3. Validate and upload the data according to the standard instructions.

This will allow you to avoid recoding your data or renaming your elements.


Cloud Access Tools

The mission of the National Institute of Mental Health Data Archive (NDA) is to make research data available for reuse. Data collected across projects can be aggregated and made available using the GUID, including clinical data, and the results of imaging, genomic, and other experimental data collected from the same participants. In this way, separate experiments on genotypes and brain volumes can inform the research community on the over one hundred thousand subjects now contained in the NDA. The NDA’s cloud computation capability provides a framework in support of this infrastructure.


How does it work?

The NDA holds and protects rich datasets (fastq, brain imaging) in object-based storage (Amazon S3). To facilitate access, the NDA supports the deployment of packages (created through the NDA Query tools) to an Amazon Web Service Oracle database. Originally developed for the National Database for Autism Research (NDAR), and so called miNDAR (miniature NDAR), these databases contain a table for each data structure in a package. Associated raw or evaluated data files are available via read-only access to NDA’s S3 objects. Addresses for those objects in the associated package are provided in the miNDAR table titled S3_LINKS. By providing this interface, the NDA envisions real-time computation against rich datasets that can be initiated without the need to download full packages. Furthermore, a new category of data structure has been created called "evaluated data." Tables for these structures will be created for each miNDAR, allowing researchers using NDA cloud capabilities and computational pipelines to write any analyzed data directly back to the miNDAR database. This will enable the NDA to make this data available to the general research community when appropriate.


miNDARs can also be populated with your own raw or evaluated data and uploaded directly back into the NDA for a streamlined data submission directly from a hosted database.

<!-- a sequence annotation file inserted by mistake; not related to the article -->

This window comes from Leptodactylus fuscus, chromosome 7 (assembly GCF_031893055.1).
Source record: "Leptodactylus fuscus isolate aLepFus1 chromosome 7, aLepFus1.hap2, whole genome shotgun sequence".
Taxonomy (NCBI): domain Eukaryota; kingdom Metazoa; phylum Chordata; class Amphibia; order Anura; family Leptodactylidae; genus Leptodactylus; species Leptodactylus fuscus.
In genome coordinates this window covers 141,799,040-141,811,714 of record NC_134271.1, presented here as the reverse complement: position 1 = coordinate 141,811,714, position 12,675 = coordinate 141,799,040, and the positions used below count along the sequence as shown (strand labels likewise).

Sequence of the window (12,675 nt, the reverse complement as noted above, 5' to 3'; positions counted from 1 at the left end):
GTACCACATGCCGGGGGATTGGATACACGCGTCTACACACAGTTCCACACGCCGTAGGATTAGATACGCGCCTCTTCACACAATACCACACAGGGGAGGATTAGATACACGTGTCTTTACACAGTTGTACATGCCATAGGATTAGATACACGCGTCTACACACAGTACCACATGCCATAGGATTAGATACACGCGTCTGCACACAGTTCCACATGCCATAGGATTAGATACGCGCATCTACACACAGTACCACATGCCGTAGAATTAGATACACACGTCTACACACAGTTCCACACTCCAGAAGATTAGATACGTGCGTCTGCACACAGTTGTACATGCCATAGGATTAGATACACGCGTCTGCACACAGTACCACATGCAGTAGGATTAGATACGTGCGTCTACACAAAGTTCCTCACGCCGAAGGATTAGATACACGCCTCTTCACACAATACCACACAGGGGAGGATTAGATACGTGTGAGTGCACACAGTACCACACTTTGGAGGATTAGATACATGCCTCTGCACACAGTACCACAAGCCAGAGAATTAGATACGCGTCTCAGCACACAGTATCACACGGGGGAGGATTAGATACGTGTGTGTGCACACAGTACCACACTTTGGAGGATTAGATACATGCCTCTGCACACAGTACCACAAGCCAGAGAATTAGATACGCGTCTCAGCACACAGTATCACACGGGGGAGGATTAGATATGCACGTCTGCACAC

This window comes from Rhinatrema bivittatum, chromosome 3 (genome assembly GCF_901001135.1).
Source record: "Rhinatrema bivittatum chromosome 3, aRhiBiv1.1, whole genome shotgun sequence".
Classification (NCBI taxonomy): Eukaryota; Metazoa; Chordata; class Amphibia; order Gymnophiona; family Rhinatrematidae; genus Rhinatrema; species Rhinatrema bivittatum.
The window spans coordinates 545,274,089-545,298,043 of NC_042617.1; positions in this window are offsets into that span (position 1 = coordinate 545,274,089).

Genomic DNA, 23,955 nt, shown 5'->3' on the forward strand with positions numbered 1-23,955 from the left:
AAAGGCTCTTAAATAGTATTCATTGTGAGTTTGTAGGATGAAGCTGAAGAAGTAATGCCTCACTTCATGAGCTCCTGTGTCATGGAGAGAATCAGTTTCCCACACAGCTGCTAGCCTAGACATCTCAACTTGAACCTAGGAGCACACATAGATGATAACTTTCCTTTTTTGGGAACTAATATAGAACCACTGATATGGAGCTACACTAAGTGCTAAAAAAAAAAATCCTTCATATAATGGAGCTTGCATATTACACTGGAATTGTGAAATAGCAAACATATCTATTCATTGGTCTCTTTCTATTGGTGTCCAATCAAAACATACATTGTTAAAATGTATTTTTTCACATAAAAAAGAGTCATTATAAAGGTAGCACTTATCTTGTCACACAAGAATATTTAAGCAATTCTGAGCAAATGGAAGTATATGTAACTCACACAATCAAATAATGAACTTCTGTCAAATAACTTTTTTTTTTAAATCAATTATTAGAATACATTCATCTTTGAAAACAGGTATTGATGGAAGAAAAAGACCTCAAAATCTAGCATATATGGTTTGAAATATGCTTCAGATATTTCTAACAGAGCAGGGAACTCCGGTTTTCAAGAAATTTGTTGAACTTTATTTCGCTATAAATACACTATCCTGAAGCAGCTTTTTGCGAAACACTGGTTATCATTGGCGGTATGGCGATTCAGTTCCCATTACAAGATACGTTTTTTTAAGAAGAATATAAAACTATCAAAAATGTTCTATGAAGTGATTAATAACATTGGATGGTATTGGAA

How do I get started?

To begin, request that cloud access be added to your account. Once your request is approved, the option to launch packages to a cloud hosted database will be available during package creation. You can deploy previously generated packages as well as new ones.


Initiating miNDAR

To move NDAR data to Oracle, first create a package in NDAR. Then, following registration, enter the package id and credentials requested on the miNDAR tab. This will start the miNDAR creation process, which takes approximately 10 minutes. Once created, the miNDAR connect details will be emailed to you, and can be used to establish a connection with your credentials.



File data that is usually included in a package download will now be accessible via S3. Each package will have a table “S3_LINKS” which contains URIs for all objects in that package. Using direct calls to Amazon Web Service's S3 API, a third party tool, or client libraries, data from these objects can be streamed or downloaded. 


Temporary Keys

For security purposes temporary AWS credentials are needed to access the S3 Objects. Temporary credentials are issued by authenticating with a web service using your NDAR username and password.  AWS credentials can be obtained directly from the web service (see examples on our GitHub page) or from the download manager, which is available in both a GUI and command line version.

For the GUI version, go to the 'Tools' menu and select 'Generate AWS Credentials'.  

For the command line download manager, use the following syntax: 

java -jar downloadmanager.jar --username user --password pass --g 

For help with the command line download manager, use the following switches: -h, --help

The web service provides temporary credentials in three parts:

  • an access key, 
  • a secret key, 
  • and a session token

All three parts are needed in order to authenticate properly with S3 and retrieve data.  

Additionally the web service provides an expiration timestamp for the token in YYYY-MM-DDTHH:MM:SS-TZ format (TZ=HH:MM).  New keys can be retrieved at any time. A service oriented approach allows for implementation of pipeline procedures which can request new keys at the appropriate stage of data processing. 


Additional Help

Please see our Cloud Tutorials for a video demonstration of how to create a miNDAR, how to generate temporary security credentials, and how to use these to retrieve data.  Please contact the Help Desk with any questions.